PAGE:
With the national election coming up next week, political posters abound in a truly multi-party system. It was equally interesting (to me) to see the surfeit of attention given to Barack Obama, from Shep Fairey-style portraits of ANC candidates mimicking the "Hope" poster to t-shirts of Obama for sale in a local mall. In the airport, Obama's books line the top shelf of the news stand side by side with those of South African writers and political figures.

Saturday afternoon had me in an open-air market, haggling over the price of a beaded zebra figure. The "hawker" showed me his "cash register" - a combination of his Mozambique passport, his South African visa and neatly folded bills. He brings his handcrafts over the border at regular intervals, sleeping in or near the market for weeks at a time, repeating the process in a commute that includes an international boundary described in at least half a dozen languages. I was immediately reminded of Kiva, the micro loan, crowd-sourced company that helps micro-scale businesses grow by infusing them with capital in reasonable sizes and terms. When the zebra joins the menagerie of other figures I've purchased on various long-haul trips, it will remind me of boundaries, and how we have a technology opportunity (and imperative) to help cross them.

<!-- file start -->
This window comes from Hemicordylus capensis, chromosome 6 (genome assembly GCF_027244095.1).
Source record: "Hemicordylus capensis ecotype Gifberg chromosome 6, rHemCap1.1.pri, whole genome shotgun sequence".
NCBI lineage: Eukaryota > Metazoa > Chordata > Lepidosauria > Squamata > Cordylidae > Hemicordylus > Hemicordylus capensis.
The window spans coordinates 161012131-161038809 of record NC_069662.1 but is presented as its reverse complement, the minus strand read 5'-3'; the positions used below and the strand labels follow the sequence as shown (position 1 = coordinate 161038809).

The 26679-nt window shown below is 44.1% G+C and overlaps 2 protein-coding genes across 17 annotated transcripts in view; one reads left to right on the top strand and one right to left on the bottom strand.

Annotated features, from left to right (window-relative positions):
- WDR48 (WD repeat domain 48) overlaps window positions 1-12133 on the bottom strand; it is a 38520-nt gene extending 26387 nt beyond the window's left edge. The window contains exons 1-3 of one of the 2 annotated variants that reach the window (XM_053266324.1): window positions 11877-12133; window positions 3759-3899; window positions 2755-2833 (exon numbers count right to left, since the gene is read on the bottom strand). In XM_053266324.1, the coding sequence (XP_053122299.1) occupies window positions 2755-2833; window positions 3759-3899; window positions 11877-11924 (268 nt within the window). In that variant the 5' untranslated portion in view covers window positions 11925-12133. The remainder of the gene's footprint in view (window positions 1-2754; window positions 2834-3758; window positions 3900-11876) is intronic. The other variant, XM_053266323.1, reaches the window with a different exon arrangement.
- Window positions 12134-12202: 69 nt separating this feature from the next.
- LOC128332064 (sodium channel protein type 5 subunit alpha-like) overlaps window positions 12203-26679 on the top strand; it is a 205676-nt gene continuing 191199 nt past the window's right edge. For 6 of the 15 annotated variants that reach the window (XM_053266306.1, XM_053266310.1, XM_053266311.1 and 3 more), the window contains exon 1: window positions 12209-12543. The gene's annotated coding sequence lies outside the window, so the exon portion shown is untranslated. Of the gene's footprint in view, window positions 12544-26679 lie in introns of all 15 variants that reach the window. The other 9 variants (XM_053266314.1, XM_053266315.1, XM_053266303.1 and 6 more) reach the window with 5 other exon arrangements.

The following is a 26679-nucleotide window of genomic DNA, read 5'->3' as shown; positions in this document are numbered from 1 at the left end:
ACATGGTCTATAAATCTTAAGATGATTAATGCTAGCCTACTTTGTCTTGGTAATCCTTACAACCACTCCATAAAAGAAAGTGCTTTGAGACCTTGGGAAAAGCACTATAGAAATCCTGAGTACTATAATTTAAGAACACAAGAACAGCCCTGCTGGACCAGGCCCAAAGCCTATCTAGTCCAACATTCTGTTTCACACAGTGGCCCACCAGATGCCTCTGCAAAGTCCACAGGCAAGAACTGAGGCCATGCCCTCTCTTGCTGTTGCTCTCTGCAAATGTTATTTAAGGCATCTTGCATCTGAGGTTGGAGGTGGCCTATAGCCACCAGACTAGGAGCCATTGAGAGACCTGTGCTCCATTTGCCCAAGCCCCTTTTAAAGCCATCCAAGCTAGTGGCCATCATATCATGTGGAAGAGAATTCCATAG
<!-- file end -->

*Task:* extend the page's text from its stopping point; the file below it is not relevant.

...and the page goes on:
Friday Apr 17, 2009

Cloud APIs: Call'em As You See (and Extend) Them

Tim Bray and I sat down (albeit 2,600 miles apart) to talk about the Sun Cloud APIs in all of their RESTful grace. We got into why a Creative Commons license makes sense for an API, why the top-level API set is so small, how and why a cloud deployer might want to expand the APIs, and what lessons Tim learned from slogging through more developer documentation than is considered healthy, even by Canadian standards.

Hockey was not discussed.

Transcripts and pointer to the audio are on the Innovating@Sun blog or click to play away below:

Thursday Apr 16, 2009

Days One and Two: Headlines and Hockey

I had a great time meeting the sales team in Mexico City. We had close to 200 people at our town hall, and I was struck by the pre-meeting activity. Nearly everyone was congregated in the back of the room, talking to each other, rather than filling seats or checking email and messages. Despite traffic that added nearly an hour to some quasi-local travel, everyone was more interested in real-world social networking, the kind that requires coffee and breakfast sandwiches.

My peer Denis Heraud, Senior Vice President of Sun's Emerging Markets Region, made a fabulous point during the question and answer session: someone had asked about compensation for complex deals, and Denis pointed out that everybody - commissioned sales people and engineers, those on bonus plans, even engineers - derives the majority of their pay as salary. Salary is not deal specific. It's a function of teamwork and execution. As the company gets smaller, flatter and leaner, our ability to use teamwork -- internally and externally with our partner community -- is going to make our combined output greater than the sum of individual efforts.